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25

First off, when riding over rough terrain you should be hovering above your saddle, not sitting on the saddle. This holds whether riding a hard tail (no rear suspension) or riding a full suspension bike. If you are sitting you have less ability to move your weight around, and therefore less control of the bike. When sitting it is easy for a large bump to ...


18

If we assume that both models are at about the same price point, here is what you can expect: The hardtail will be substantially lighter than a comparably priced full-suspension bike. The hardtail will likely have a higher level of components and possibly a better front shock because of the increased expense associated with the full suspension frame. ...


17

You turn it on when riding on smooth surfaces or going up hill to improve pedal efficiency. It's hard to know if you will need it in advance because without riding the bike you won't know how well the suspension design handles pedal bob (the energy lost by the bike suspension compressing under pedal forces), try and get a test ride.


16

This choice really does depend on what kind of terrain you will be riding on. I'm also assuming you are intending to buy a quality full suspension bike. Anything under like $800-$1,000 USD, don't bother. Go hard tail with a good fork. The bumpier the terrain, the more a full suspension bike will help suck up the hard hits. You can really fly over rocks and ...


14

Price - a suspended frame is much more complicated and expensive to make, and a good shock alone can cost more than a decent rigid frame. Maintenance - both shocks (due to gaskets/seals, lubrication, cleaning) and elements suspended frames (additional bearings) are relatively high-maintenance and short-lived, compared to rigid frames. This also translates ...


14

You might find a suspension seatpost to be comfortable, but a suspension seatpost is not a substitute for a full suspension bike. The purpose of a suspension seatpost is purely comfort (though as mikes mentions, not everyone agrees that they achieve this goal), where as the purpose of a full suspension bike is first and foremost control. Suspension on the ...


11

Modern suspensions have a valve inside, and when the suspension moves, the valve moves inside oil, and the oil is forced to pass a very narrow opening. The size of this opening is different depending if the suspension is compressing or returning. Usually, there is a spring which lets the oil flow more when it compresses, and less when it rebounds (the ...


10

I'd say the biggest change is the shift from coil and oil shocks to air springs. Even at the cheaper end of the market most bikes designed to go uphill will be using air shock suspension. Air suspension is lighter but in the past has performed less well and been more expensive. Over the years price has fallen and performance has improved. The other big ...


9

The Rockshox at Paris Roubaix were a Greg LeMond thing. Whatever Greg competed in a few 'out there' cycling innovations came along with him. Remember those tri-bars that gave him the aero tuck position to beat Laurent Fignon in the Tour de France? On that event he also had his own road bars that had an extra position, where the drop handlebar end plugs would ...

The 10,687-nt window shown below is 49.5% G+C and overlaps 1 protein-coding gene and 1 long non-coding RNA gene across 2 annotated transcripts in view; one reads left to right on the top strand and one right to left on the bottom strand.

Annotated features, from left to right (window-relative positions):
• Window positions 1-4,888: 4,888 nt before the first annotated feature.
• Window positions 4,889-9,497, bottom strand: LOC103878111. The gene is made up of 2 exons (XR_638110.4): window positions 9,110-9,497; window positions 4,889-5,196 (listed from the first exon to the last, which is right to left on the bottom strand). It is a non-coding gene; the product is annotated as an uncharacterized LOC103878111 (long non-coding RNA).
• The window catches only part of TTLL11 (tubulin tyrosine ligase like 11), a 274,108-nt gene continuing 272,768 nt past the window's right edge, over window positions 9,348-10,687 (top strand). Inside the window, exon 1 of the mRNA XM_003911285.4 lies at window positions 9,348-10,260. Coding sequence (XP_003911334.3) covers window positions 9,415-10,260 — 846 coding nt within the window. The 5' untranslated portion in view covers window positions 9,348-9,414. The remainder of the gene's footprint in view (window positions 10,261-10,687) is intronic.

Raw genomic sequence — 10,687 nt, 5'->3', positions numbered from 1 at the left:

9

This fork setting exists so that the fork can be customized to your weight (major reason) and riding style (minor reason). It's simply the initial compression of the internal spring in the fork. The more it's compressed, the stiffer the fork will feel. Bigger preload compresses the spring more, and so it's best for heavier riders and/or people who ...


9

I'm told rear suspension is not a must have That's right, there is even a category in Down Hill races called "hard tail", for people with, well, hard-tail bikes. And they kick some serious arses with those bikes. What is the ride like without rear suspension, what do I lose? You have to pay attention where you put that rear wheel on. With a full, ...


9

I'm assuming this is your bike and you really mean that you've removed the fork from the bike as disassembling the fork isn't really something you do by mistake. The specs I found say that you've got a threadless stem and sealed bearing headset. This is easy to reattach. There are 3 or 4 bolts you need to be concerned with. One right at the top, that goes ...


8

Let me introduce you to the term 'Bicycle Shaped Object'... A 'Bicycle Shaped Object' (BSO) is not to be confused with a real bicycle. You get them in department stores, catalogue shops and supermarkets. They look like bicycles but they are not. Some BSOs come with 'full suspension' and this is the older patent-free design that gives 'pedal bob' - as you ...


8

The advantages of a front suspended bike is that holding the handlebar in off-road downhill is way less tiring and comfortable, and above a certain speed (and if the fork suspension is good enough) you will have much better grip on the ground and steering/braking control. The downside is that if you can't lock the suspension you might feel it's absorbing ...


8

Although this isn't explicitly part of your question, I'll go ahead and throw it in as it's one of the most important factors to consider in terms of increased suspension if you plan on pedaling your bike- the basic principle behind propelling a bike is to convert a mostly downward force (pedaling) into forward momentum (the drivetrain turning the back wheel ...